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Margarita Louis-Dreyfus seals share buyout

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Louis Dreyfus' oilseed processing plant at Yorkton, Sask. (

Paris | Reuters –– Margarita Louis-Dreyfus has completed a purchase of minority shares in agricultural commodity trader Louis Dreyfus Company, ending a long-running tussle with other family members.

The buyout was completed on Jan. 25 and increased the stake of Margarita Louis-Dreyfus’ Akira trust to 96.2 per cent of Louis Dreyfus Company Holdings B.V., she said in a statement.

“With a stable ownership structure in place, a clear strategy for our next growth phase and a strong management team, we are well positioned to write our next chapter and fulfill our purpose to create fair and sustainable value for the long term,” she said.

Financial terms of the buyout were not disclosed.

Margarita Louis-Dreyfus, who chairs Louis Dreyfus’ holding firm, announced in November she had secured financing for the share purchase, with a spokeswoman indicating it consisted of a bank loan.

Minority family shareholders asked in 2015 to sell a 16.6 per cent stake to Margarita Louis-Dreyfus’ Akira trust in a buyout estimated at US$800-$900 million.

Disagreement over the valuation of the stake brought the parties to court before they agreed to go to arbitration.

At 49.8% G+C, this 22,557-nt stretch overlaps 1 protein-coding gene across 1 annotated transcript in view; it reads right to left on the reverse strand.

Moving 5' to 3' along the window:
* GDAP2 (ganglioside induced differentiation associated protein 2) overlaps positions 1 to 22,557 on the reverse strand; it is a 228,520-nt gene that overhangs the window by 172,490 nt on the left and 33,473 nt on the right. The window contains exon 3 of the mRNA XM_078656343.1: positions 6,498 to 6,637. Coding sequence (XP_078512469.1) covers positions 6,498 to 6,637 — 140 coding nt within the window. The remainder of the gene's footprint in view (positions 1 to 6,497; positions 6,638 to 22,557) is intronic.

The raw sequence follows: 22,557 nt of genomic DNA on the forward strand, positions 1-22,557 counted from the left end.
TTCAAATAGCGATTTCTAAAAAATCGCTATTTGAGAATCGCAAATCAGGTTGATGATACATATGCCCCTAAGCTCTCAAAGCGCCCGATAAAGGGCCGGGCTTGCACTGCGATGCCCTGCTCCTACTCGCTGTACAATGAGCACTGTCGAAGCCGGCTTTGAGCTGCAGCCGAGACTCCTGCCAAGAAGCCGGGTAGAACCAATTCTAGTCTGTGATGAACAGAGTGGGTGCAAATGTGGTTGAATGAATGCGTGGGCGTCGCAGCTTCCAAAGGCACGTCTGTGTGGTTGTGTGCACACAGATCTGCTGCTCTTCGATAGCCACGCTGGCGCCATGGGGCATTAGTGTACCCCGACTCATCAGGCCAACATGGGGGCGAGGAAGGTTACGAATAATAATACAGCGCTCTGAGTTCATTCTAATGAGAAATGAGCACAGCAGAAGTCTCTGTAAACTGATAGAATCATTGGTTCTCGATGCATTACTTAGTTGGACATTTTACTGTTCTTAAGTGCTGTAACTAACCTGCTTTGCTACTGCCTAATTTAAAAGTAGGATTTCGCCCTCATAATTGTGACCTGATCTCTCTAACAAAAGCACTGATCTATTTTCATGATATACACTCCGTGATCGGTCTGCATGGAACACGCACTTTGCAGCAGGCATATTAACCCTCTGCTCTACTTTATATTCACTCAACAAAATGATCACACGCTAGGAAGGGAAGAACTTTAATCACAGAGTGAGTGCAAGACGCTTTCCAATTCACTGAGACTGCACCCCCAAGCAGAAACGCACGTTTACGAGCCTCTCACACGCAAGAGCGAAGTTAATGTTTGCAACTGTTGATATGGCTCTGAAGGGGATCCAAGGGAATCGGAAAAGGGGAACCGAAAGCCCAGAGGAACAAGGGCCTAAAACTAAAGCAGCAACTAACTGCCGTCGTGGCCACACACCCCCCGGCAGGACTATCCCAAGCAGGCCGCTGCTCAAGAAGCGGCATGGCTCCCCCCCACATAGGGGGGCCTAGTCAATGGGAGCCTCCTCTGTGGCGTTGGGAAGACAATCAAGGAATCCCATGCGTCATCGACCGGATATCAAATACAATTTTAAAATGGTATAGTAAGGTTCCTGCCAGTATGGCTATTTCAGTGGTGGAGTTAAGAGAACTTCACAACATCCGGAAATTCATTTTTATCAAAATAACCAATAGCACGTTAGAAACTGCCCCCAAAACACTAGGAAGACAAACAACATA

The obligation to purchase the shares, under a long-term arrangement established by Margarita Louis-Dreyfus’ husband Robert before his death in 2009, had increased financial pressure on the chairwoman as it coincided with a period of lower group profits and financial trouble at its Brazilian sugar subsidiary Biosev.

The family holding vehicle controls about 90 per cent of the Louis Dreyfus operating company, with the rest owned by staff.

Like other agricultural traders, Louis Dreyfus has sought to overcome declining margins for traditional buying and selling of crops by restructuring its activities.

After selling its metal trading business last year, it plans to exit the dairy sector by the middle of this year.

LDC’s announcement in September of the departure of both its chief executive and finance chief added to rumours about instability at the firm.

New CEO Ian McIntosh, however, has said the group’s performance improved during the second half, helped by healthy margins in soybeans.

— Reporting for Reuters by Gus Trompiz.

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